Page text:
We were hoping to meet some girls in Dharavi. Bright, ambitious girls with plans. I call up D who works part-time as a guide at Reality Tours, and lives in Kumbharwada in Dharavi. D’s family has lived in Dharavi for a few generations. The potters were one of the first communities to be relocated from the heart of the city, to the marshland used by unscrupulous, lazy builders as an illegal dumping ground, to save on trucking costs to Deonar. Around 75 years ago.
Turning off from the 90-ft road into Kumbharwada, once again you are face-to-face with the wonder that is Mumbai city, small villages, communes, areas with a life, identity, architecture all their own. Kumbharwada could be a small, crowded village anywhere in the country, with a river supplied by imagination. Small houses, small courtyards, heaps of pots everywhere.
D’s house is tiny, a room for parents, D and 3 sisters. His father doesn’t make pots anymore but sells them in a small shop in Vile Parle. His uncles and other relatives continue to make pots.
D’s youngest sister, in the Xth Std., wants to be a doctor. She thinks it’s great how doctors are respected, worshipped like God. She wouldn’t mind being worshipped. She’s naughty, restless, prone to picking up fights with her sisters just to have a nice ruckus going on at home. The older one wants to get a good job, somewhere, any job, after her BCom. The eldest is away at work already.
D wants to do his MBA, specialize in Human Resources. This is an ambition he has nurtured in the last 3 years of his interactions with different people as a guide. He says he’s an average student, and has to work hard to get decent grades. But he’s been told by happy clients that he’s good with people, that he could do well in HR. He wants to get a corporate job with a MNC, with all the perks, house, car, and move out of Dharavi. If his father agrees to move out. But he’d like to keep this house of his ancestors for life, for remembrance.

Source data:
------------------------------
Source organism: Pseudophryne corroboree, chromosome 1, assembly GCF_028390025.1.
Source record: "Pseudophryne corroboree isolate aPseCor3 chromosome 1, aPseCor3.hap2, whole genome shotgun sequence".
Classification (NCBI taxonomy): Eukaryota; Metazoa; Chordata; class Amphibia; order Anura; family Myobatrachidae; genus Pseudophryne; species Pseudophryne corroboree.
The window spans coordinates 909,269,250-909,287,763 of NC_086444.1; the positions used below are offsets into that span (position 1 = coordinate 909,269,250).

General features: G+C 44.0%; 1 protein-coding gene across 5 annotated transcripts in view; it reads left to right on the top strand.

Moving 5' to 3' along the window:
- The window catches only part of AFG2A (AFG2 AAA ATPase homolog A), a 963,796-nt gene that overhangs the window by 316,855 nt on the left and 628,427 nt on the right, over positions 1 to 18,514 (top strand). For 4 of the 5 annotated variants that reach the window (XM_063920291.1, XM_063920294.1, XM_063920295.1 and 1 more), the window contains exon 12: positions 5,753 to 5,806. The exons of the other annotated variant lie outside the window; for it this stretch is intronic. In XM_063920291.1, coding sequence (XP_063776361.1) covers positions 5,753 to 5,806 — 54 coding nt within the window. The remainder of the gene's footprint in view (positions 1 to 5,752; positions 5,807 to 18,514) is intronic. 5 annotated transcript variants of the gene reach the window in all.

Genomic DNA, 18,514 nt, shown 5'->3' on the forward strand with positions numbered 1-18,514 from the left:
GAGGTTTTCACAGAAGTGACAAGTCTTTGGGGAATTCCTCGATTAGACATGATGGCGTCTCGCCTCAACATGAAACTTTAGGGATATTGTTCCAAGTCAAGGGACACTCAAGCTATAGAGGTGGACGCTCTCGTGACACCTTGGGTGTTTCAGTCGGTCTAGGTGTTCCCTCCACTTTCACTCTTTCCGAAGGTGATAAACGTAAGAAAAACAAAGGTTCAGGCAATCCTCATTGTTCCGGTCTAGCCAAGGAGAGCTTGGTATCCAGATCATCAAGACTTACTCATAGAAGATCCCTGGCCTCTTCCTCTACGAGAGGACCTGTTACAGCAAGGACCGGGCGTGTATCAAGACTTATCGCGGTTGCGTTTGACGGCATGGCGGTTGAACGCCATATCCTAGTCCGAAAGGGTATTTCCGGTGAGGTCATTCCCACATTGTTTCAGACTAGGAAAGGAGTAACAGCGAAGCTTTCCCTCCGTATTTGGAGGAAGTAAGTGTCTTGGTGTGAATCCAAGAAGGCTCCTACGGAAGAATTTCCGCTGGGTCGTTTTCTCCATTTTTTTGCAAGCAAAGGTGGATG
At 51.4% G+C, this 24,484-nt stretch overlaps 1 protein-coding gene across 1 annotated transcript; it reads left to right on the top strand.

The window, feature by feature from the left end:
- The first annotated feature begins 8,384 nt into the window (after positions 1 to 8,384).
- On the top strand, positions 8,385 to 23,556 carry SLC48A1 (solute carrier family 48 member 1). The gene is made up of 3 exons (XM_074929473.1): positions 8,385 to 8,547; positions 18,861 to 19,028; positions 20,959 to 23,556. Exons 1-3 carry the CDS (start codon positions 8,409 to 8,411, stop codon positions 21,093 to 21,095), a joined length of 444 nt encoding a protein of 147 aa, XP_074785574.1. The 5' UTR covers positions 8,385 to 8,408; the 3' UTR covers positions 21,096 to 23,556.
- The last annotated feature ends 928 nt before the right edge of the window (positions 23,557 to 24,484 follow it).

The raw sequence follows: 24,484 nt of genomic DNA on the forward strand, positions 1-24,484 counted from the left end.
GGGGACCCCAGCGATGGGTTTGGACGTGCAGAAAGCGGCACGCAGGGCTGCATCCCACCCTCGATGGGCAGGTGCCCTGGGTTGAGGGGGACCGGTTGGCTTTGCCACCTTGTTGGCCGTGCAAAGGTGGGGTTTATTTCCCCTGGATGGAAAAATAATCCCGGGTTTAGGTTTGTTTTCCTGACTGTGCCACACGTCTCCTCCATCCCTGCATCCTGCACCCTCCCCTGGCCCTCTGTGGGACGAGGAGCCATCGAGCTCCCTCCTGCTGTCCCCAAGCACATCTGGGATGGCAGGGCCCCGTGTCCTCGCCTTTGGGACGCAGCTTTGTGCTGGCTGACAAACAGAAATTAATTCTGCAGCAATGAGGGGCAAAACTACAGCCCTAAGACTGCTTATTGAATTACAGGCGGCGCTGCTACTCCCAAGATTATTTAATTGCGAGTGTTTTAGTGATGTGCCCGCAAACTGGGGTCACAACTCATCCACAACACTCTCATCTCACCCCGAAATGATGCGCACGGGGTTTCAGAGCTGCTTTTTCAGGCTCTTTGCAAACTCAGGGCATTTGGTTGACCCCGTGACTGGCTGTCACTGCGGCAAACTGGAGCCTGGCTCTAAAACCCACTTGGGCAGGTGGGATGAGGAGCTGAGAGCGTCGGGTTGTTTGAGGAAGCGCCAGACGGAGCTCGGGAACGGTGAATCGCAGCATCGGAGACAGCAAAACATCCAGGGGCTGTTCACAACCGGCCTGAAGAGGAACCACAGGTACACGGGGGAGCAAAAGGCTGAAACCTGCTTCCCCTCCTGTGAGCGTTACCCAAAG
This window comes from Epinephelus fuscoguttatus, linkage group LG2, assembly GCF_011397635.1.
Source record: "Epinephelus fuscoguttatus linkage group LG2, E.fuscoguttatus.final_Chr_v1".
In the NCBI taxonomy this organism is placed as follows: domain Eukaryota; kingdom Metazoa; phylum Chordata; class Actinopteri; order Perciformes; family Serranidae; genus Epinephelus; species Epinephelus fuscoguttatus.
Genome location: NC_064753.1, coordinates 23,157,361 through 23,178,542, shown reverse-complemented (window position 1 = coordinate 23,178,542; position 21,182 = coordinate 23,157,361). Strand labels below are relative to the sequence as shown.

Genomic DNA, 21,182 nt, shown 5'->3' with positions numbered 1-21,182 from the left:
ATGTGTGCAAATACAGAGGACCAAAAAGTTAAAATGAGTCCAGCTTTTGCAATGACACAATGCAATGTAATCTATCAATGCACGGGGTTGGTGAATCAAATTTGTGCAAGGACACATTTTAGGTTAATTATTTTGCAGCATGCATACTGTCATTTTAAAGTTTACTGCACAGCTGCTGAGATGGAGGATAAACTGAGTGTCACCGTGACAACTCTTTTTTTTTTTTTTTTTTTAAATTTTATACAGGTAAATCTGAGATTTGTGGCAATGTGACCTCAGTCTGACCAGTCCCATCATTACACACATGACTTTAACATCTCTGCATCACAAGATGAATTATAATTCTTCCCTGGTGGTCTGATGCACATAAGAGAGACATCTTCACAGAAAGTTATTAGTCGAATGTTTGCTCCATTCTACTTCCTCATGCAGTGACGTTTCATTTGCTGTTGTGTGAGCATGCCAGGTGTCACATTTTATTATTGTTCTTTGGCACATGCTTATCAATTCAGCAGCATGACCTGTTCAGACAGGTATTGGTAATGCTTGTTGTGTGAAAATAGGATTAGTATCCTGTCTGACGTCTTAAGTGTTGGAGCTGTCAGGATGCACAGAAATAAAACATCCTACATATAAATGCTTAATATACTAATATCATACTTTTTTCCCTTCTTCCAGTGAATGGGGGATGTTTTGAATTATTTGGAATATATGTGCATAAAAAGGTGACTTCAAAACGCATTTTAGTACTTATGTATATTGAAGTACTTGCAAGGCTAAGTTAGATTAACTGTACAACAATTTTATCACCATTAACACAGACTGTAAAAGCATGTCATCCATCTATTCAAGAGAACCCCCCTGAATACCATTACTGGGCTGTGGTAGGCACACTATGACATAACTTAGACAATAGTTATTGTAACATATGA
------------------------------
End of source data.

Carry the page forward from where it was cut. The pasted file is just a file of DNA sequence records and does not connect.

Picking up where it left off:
D says it won’t be easy for him to get a student loan, because he lives in Dharavi. So he’s making sure he saves up, with his part time work. Perhaps some of his clients will help him, as they have promised.
We also meet D’s neighbor, a girl, who’s been working since she was 15, cooking at homes in Bandra. Laughing all the time she talks, she only hints at a father who can’t work, and a brother who won’t. Mother and daughter manage the house. She’s learnt to make pasta and pizza for her employers, but doesn’t think anyone at home would want to eat those. Anyway, she doesn’t have all the ingredients at home.
D thinks the development plans for Dharavi will make those with small houses happy. They’ll get flats to live in. But what will happen to those with small industries, the potters, the tanners? They won’t be able to work in apartment flats. Where will they go? Where will his community go?
The youngest scamp asks us what a documentary is. My colleague explains, “Like the programs you see on Discovery, you know, on wild animals and all.” My colleague is not being rude, just struggling with her Hindi giving up after a long hard day. I think however, she’s not far off the mark. We make documentaries about people who to us, are as strange, unfamiliar, as wild animals. The only difference is that we need to treat the wild animals with more respect, keeping our distance, in case they attack us, or run away. With people, particularly poor people, we can walk into their space, sometimes with little regard, for their privacy. We turn our cameras on people living, working, bathing, sleeping on the roads, sometimes without even a courteous by-your-leave.
After many years, I feel drawn to a people, like I did in Kutch. Perhaps it’s the way they treat the cameras. They don’t list their complaints, tear their hair, beat their chests, roll out the tears, like many unfortunately do, seeking attention for their real griefs in a trivial fashion. They just go about doing their work. The people at Dharavi are tough, hard working, but also graceful in their ability to negotiate their hardships without much ado, with dignity.